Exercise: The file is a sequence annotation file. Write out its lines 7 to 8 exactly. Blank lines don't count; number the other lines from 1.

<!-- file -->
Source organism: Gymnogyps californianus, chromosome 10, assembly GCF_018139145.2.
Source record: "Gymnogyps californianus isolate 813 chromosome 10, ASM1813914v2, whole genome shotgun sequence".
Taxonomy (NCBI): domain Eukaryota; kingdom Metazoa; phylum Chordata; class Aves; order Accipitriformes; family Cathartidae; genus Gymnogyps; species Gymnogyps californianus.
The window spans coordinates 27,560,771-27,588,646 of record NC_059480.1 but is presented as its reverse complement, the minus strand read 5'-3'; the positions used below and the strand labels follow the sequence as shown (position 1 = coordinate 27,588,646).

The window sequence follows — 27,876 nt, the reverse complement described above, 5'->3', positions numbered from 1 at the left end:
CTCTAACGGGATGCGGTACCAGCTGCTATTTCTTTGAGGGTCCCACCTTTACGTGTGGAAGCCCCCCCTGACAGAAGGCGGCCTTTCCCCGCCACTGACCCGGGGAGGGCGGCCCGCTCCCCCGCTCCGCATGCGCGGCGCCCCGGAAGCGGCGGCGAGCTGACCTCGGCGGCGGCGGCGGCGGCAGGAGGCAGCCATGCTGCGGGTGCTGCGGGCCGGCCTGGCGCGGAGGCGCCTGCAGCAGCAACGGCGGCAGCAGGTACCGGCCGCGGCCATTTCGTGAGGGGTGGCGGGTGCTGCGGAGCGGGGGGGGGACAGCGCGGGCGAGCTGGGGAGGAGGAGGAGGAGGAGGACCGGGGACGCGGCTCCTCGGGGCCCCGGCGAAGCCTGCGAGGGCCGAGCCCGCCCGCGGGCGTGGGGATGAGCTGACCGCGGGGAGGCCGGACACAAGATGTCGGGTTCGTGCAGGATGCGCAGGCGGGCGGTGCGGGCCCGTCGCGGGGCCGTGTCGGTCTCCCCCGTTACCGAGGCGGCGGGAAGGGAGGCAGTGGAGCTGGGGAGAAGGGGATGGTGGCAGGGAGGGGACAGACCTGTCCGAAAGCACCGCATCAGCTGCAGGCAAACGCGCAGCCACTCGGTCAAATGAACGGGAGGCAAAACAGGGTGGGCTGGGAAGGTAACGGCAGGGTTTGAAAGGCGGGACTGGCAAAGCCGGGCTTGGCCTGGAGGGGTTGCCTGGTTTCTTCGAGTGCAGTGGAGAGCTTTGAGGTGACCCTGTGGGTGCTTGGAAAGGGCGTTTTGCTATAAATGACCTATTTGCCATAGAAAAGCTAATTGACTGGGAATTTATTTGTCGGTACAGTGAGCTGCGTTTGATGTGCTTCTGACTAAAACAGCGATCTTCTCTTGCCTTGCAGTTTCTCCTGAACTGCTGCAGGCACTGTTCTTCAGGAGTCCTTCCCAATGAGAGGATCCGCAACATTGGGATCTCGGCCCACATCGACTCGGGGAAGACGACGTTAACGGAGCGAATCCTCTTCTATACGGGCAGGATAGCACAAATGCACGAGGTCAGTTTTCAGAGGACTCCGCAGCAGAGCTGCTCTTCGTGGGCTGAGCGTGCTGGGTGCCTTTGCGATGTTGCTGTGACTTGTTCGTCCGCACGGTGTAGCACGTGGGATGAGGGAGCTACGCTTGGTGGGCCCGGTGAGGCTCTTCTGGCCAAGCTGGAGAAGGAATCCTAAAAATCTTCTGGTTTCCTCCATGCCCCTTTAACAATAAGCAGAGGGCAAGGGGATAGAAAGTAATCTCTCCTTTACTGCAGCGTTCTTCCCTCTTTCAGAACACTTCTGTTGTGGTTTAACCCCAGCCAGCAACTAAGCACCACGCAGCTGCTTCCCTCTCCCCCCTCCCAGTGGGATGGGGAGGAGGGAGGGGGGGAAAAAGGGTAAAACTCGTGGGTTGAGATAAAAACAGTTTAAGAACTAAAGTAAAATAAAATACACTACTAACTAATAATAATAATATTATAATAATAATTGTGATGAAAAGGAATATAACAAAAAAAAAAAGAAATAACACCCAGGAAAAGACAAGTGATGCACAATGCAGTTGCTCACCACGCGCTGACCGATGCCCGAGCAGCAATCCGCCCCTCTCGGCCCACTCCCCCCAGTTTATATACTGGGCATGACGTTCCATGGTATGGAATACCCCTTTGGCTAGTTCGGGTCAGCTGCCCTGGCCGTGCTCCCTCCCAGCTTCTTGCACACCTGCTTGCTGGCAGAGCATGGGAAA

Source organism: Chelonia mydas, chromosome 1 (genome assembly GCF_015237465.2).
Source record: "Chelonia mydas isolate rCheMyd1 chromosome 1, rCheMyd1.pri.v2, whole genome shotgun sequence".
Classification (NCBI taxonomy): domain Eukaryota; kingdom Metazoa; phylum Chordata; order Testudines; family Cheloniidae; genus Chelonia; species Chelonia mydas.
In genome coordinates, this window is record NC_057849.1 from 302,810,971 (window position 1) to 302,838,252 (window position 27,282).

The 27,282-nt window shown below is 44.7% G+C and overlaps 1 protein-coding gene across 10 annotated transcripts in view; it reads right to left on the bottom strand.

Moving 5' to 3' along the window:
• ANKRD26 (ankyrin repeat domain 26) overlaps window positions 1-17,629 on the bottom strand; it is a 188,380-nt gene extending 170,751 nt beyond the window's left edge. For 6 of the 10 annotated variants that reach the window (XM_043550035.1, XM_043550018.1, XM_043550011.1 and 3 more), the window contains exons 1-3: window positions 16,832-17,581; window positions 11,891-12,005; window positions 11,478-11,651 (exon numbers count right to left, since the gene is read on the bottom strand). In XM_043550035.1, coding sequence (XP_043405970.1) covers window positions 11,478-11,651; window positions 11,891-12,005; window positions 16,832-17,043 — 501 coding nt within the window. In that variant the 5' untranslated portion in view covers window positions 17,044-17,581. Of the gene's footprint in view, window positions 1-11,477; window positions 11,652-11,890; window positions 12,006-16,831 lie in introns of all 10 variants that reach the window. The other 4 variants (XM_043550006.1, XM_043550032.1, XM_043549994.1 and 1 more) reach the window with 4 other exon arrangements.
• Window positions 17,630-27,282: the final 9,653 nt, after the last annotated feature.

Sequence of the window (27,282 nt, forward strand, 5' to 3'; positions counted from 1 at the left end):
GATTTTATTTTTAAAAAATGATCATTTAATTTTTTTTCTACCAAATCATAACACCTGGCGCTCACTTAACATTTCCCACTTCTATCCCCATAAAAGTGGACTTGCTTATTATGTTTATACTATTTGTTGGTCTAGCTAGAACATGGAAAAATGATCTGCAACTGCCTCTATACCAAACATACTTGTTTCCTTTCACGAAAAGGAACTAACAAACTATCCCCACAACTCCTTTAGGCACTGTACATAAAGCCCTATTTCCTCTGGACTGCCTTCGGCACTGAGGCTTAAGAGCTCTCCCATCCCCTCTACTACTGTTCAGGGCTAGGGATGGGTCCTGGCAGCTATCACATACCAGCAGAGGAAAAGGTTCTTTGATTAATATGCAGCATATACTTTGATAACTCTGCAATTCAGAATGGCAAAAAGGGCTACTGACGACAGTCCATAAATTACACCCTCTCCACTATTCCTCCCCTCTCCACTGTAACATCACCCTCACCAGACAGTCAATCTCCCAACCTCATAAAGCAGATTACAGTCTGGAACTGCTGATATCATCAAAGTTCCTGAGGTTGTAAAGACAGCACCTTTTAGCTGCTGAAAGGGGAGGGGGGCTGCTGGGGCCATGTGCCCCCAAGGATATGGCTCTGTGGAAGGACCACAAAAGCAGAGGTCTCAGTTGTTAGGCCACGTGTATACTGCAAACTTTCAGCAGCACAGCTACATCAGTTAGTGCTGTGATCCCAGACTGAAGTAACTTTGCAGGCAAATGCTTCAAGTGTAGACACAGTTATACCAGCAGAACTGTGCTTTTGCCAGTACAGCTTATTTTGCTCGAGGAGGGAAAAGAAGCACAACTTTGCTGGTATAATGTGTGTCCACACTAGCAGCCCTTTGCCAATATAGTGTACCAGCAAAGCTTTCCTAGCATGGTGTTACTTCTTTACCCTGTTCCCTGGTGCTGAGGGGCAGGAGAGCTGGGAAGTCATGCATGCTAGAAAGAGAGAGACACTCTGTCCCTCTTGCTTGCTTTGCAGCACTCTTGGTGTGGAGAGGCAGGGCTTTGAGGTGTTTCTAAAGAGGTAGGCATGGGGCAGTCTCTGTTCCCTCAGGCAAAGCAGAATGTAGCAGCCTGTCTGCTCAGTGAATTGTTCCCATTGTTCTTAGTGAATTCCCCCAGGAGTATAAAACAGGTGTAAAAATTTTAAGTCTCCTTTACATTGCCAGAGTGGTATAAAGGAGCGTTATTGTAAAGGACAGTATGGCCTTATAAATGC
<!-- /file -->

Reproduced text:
Source organism: Chelonia mydas, chromosome 1 (genome assembly GCF_015237465.2).
Source record: "Chelonia mydas isolate rCheMyd1 chromosome 1, rCheMyd1.pri.v2, whole genome shotgun sequence".